This is a rapid review of a book named the 5 AM Club that I recently abandoned after tolerating for about three-fourths of its length. Now, I have no intention of finishing it.
I was never a fan of Robin Sharma to start with. I disliked his most famous one, “The monk who sold his Ferrari”. For the same reason, I was skeptical about this one as well. I blame my purchase on some of my overenthusiastic friends for having recommended it to me. Definitely not for me.
Those who are planning to buy it, please be informed:
It’s written as fiction, a rather boring one. The author is a lousy fiction writer.
The fiction is a multilogue between a few people from various walks of life. What irritated me the most is that these people regularly and continuously spitting out motivational quotes as if it’s some sort of rap battle. I did not buy this book for infinite list quotes.
I yawned through a few chapters, then FOMO kicked in. Did the book cover the 5 AM topic? Is it yet to be discussed? or are they gonna discuss world affairs first? Now that I have suspended the book, this will remain a mystery to me.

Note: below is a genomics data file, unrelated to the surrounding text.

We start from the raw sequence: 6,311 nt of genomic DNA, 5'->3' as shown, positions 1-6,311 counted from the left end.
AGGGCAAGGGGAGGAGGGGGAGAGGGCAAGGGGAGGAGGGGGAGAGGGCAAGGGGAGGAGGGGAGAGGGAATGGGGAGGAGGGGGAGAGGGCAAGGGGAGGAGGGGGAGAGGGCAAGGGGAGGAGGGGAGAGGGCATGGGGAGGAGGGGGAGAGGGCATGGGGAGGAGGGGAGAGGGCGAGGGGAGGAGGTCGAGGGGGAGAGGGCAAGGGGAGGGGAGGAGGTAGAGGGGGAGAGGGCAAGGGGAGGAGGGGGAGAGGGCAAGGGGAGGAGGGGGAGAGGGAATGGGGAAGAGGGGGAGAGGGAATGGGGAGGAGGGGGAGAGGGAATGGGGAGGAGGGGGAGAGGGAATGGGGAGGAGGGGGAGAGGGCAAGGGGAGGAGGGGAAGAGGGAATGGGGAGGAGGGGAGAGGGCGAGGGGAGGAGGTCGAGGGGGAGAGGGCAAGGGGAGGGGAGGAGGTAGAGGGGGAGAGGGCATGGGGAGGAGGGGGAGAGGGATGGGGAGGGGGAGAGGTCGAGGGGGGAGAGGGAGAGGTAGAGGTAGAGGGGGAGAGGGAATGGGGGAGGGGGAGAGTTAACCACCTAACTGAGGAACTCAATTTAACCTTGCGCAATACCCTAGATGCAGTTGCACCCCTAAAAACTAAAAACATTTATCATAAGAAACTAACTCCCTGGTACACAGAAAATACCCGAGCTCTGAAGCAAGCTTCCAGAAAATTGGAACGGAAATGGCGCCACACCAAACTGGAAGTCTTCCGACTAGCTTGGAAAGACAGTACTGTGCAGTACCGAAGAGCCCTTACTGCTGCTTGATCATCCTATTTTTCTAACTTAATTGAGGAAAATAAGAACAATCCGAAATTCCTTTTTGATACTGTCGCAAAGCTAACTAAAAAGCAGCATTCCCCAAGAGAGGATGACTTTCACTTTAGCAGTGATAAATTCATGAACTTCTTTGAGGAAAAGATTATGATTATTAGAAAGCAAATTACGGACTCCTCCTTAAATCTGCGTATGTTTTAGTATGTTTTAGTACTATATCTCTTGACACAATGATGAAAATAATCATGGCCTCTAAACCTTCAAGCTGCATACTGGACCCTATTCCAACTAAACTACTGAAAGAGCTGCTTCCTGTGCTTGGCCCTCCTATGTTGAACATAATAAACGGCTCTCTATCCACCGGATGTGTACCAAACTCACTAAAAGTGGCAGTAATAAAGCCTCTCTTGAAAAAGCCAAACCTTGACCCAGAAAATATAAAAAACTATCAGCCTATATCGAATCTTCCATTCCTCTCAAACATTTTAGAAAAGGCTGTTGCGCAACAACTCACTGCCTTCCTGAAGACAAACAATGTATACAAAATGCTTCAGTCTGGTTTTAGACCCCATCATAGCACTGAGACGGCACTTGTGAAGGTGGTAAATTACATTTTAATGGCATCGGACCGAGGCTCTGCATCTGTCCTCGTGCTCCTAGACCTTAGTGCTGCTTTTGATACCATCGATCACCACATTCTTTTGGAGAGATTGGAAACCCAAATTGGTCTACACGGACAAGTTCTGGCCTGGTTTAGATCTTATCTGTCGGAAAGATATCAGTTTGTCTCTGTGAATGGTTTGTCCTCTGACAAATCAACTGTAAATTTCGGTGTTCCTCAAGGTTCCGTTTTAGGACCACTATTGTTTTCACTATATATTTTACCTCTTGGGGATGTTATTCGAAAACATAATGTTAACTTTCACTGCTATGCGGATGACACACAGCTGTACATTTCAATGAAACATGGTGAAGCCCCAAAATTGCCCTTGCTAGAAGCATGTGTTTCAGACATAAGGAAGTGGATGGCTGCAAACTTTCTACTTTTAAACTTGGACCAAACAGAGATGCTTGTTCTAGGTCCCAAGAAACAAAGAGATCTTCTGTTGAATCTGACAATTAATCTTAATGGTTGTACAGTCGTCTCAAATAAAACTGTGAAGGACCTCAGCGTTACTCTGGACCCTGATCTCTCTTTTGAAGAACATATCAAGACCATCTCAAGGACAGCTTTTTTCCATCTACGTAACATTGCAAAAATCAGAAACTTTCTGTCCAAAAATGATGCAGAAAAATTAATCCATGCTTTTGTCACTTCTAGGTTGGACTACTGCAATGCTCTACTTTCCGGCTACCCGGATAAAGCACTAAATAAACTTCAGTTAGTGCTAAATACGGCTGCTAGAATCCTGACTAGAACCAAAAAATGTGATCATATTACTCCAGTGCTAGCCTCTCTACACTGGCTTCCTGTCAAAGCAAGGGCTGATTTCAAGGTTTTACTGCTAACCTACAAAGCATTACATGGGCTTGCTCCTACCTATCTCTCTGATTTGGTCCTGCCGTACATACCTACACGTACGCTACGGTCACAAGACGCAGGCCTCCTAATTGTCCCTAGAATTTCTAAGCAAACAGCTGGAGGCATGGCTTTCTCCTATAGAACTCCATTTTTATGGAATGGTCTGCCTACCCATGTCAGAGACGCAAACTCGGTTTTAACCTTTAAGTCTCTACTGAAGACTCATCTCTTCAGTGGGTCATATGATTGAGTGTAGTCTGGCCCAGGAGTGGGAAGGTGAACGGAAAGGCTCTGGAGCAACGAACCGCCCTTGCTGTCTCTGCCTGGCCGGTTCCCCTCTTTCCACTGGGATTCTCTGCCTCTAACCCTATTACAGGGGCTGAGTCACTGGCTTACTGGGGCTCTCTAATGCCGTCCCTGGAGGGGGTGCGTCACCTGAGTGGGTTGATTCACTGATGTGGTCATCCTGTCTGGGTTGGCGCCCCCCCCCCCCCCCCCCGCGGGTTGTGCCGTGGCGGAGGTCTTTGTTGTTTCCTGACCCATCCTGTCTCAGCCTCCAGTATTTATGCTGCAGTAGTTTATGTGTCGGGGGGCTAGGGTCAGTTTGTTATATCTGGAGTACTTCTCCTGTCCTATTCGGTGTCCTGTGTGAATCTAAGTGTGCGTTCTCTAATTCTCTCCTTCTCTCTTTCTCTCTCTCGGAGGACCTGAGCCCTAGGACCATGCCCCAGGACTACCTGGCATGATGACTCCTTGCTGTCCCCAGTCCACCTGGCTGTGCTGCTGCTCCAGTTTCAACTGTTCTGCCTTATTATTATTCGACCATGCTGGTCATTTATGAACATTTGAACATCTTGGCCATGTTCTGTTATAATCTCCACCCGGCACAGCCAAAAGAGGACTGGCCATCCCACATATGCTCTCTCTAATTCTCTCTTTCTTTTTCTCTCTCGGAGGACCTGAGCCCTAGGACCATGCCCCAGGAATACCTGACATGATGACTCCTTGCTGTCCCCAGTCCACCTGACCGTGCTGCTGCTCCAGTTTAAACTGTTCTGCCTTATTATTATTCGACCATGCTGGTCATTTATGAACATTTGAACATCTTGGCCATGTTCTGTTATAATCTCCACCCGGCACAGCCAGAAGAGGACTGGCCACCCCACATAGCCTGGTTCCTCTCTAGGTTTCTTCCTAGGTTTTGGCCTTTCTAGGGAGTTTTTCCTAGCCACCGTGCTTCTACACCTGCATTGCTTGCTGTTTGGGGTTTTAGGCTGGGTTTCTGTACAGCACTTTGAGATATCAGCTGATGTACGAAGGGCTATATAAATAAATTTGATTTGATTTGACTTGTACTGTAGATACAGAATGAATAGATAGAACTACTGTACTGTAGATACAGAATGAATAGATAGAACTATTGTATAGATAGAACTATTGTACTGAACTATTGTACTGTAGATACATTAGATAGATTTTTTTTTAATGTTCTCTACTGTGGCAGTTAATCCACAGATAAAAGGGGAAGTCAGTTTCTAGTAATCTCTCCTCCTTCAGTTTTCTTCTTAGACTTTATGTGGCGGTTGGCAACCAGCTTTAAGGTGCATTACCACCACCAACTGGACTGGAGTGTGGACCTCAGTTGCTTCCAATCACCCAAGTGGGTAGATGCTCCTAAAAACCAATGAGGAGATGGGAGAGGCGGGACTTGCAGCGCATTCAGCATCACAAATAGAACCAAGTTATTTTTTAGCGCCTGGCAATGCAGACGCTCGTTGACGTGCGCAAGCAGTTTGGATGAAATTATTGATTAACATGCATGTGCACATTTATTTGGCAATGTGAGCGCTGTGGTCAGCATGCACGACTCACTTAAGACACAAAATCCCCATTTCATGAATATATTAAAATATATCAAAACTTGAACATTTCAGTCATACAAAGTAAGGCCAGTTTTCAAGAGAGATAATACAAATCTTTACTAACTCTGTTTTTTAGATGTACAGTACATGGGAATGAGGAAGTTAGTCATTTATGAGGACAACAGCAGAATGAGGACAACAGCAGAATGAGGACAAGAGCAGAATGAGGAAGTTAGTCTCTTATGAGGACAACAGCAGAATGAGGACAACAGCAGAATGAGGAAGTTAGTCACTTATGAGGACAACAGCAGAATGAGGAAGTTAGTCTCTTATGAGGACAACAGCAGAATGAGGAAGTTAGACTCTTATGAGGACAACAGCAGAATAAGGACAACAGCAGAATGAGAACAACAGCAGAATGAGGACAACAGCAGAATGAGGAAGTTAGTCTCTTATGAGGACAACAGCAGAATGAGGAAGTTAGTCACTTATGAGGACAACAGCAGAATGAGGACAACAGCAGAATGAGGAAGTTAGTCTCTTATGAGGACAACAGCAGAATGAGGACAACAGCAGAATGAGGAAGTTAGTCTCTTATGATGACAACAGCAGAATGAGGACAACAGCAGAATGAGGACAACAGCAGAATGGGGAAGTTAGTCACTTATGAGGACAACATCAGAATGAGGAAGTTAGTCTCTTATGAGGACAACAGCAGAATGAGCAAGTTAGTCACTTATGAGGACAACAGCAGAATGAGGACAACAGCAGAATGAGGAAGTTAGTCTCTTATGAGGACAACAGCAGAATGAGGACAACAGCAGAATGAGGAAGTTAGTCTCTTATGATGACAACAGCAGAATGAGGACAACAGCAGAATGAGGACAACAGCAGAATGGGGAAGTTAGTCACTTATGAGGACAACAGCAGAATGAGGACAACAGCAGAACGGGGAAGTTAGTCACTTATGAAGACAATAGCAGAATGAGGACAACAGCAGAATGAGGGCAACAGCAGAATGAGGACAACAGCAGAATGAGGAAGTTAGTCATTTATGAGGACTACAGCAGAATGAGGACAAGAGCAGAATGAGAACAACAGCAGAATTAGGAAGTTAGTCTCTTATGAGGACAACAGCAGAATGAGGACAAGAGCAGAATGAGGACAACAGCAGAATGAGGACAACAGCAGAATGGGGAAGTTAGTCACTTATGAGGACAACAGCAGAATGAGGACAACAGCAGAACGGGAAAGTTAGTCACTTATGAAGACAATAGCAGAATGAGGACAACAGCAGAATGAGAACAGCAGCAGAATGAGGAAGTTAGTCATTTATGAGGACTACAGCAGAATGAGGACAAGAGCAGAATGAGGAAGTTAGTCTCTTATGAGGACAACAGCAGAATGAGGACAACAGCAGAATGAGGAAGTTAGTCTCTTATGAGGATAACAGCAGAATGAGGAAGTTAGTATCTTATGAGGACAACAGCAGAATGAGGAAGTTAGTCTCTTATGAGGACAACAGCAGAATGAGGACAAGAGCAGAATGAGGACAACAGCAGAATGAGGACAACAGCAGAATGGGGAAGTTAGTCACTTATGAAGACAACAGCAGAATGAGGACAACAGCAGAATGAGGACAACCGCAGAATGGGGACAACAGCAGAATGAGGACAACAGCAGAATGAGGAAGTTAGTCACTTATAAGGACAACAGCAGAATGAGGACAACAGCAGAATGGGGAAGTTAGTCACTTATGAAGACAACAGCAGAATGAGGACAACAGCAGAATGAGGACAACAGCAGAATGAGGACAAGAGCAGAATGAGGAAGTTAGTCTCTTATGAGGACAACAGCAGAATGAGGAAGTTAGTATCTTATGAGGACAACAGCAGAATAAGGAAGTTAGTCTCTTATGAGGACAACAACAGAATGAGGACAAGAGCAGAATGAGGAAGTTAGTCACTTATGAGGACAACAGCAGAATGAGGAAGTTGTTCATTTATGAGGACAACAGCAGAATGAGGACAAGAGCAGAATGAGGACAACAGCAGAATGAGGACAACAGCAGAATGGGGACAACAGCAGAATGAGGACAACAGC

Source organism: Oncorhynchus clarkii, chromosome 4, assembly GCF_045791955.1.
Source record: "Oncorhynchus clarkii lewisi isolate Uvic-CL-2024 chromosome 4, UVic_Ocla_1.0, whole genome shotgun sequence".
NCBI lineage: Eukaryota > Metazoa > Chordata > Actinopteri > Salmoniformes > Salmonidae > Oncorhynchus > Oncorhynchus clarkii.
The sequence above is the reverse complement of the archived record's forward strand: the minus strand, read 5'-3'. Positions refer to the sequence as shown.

A few like-minded people suggested that I should finish the book with few tricks. One advised that I skip a few specific chapters and jump into particular ones directly. Another told me that I should read only the italicized paragraphs and only visit the pages with images and their description. But I can’t do any of those through audible. 😦
I do not recommend it. Please take the good reviews on the internet with a pinch of salt. In my opinion, it’s a dull, badly fictionalized book. That’s it.
Another book I just finished is Alibaba – the house that Jack Ma built. It’s a biography. The book narrates chronicles and adventures on how he reached the place where he is. What makes it more interesting is that the book runs Jack’s rise to wealth in parallel with the evolution of Chinese free-market economics and regression in social communism. A good read. Go for it if this is the kind of book interests you.